During a very eventful start to 2020, the world’s attention has been set on the serious and significant spread of the Coronavirus. A contagious, life-threatening respiratory disease, it has infected nearly 50,000 people worldwide and has killed over 1,000 people, the majority in mainland China. While our focus here is the potential economic and financial market impact of the Coronavirus, we do not want to leave unacknowledged the reality that humans are suffering. Our hearts go out to the families and loved ones who have been affected by this tragedy.
Even disease experts acknowledge that it is irresponsible to make a forecast on how long the outbreak will last, how far it will spread, and what the ultimate economic impact will be. What we do know is the Coronavirus is serious enough that a few large Chinese cities are on lockdown, some companies with factories in Wuhan are suspending operations, and several countries are enforcing travel bans to and from China. When the world’s second largest economy undergoes a disruption of this magnitude, global growth will slow. The degree to which this will impact US growth will depend on unknown future developments.
The response of financial markets has been mixed. Taking into account this problematic outlook, commodity prices have fallen. Year to date, WTI crude oil has plummeted -17.5%, copper -8.4%, and iron ore -10.8%. Likewise, the economy-sensitive S&P 500 energy and materials sectors have dropped -10.1% and -2.2% respectively, and emerging market stock markets, measured by the iShares MSCI Emerging Markets ETF, the EEM, have dropped -3.4%. On the other hand, the S&P 500 Index as a whole has continued its upward march, rising 3.2%, with technology, communication services, and utilities outperforming.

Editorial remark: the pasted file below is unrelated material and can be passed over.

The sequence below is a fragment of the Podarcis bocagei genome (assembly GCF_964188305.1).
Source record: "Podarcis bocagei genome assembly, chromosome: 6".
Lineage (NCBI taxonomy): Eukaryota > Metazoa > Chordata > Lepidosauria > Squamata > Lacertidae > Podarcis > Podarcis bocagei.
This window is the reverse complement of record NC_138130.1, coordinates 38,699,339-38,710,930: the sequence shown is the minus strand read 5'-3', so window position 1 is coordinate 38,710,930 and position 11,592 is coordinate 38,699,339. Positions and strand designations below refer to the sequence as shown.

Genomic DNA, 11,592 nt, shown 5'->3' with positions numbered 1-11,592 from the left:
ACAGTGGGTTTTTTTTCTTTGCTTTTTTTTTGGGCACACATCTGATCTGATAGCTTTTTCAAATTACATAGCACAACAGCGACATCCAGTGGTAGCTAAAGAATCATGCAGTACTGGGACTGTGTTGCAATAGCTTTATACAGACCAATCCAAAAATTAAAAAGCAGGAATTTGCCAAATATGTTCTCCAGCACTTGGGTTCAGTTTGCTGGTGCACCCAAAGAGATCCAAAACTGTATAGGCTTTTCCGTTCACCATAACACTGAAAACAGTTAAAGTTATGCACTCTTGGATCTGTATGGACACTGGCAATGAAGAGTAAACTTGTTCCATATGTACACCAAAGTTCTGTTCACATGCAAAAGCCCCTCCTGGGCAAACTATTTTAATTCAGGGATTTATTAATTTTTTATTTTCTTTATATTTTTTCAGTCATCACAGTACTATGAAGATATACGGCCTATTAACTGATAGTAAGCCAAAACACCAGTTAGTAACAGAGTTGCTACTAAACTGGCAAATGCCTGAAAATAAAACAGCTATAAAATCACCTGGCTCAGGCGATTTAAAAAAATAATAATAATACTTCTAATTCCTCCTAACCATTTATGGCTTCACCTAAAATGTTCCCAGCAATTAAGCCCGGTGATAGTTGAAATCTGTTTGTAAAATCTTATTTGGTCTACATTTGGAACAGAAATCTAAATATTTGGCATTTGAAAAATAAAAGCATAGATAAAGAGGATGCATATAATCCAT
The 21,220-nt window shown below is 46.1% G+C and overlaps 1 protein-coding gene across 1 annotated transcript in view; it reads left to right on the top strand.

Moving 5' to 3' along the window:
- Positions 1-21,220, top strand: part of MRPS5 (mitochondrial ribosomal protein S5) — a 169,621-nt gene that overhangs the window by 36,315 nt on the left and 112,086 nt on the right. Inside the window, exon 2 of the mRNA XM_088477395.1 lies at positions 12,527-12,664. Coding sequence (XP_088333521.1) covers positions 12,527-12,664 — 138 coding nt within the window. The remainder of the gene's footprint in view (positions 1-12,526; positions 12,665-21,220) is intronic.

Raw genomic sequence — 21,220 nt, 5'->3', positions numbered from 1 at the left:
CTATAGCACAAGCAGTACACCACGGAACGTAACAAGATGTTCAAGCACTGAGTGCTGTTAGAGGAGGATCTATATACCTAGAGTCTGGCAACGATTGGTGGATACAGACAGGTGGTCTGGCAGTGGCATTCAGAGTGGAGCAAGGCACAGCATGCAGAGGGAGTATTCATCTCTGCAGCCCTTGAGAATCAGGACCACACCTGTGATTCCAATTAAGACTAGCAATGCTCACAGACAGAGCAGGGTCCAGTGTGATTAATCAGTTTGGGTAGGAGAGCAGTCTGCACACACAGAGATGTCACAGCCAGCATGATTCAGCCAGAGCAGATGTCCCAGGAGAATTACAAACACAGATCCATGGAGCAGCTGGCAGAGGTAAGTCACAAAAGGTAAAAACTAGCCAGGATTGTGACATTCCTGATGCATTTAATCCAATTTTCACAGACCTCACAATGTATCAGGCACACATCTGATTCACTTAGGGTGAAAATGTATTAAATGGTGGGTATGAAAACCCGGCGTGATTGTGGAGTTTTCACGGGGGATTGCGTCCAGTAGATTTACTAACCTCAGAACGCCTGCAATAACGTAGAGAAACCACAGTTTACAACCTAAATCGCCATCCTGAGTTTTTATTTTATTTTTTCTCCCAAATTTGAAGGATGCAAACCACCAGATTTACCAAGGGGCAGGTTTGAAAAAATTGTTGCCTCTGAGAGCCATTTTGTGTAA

Marietta’s most recent Economic and Financial Market Outlook (January 10) was modestly optimistic based on cooling trade tensions, easy monetary policy, a strong US consumer, a return to corporate profit gains, and a global growth rebound that would reduce recession fears. Thus far, these core fundamentals remain unchanged: trade tensions continue to diminish, monetary policy remains supportive of growth, corporate earnings are still expected to rise, and US consumer spending has been relatively unimpeded by the Coronavirus. We no longer project a global growth rebound, but we continue to think that recession fears will stay low, provided a significant outbreak does not reach US shores. Thus, our outlook is relatively intact and supports the case for higher global stock markets.
We expect there will be winning and losing sectors and companies, which could provide an opportunity for active portfolio management to help mitigate portfolio risk and increase returns. The longer the pandemic takes to resolve, the greater the negative impact will be to industries such as travel, autos, oil, some luxury goods, and commodities. Companies with supply chain disruptions should be monitored closely for downward earnings revisions. We recommend caution in “buying the dip” in these industries until the magnitude of the global economic impact is better understood. Even if the virus is contained quickly, companies should be reevaluated in the context of a slower than expected global economy. We will be tracking developments closely, especially regarding a potential disruption to US consumer spending. We all wish for a swift end to this serious threat.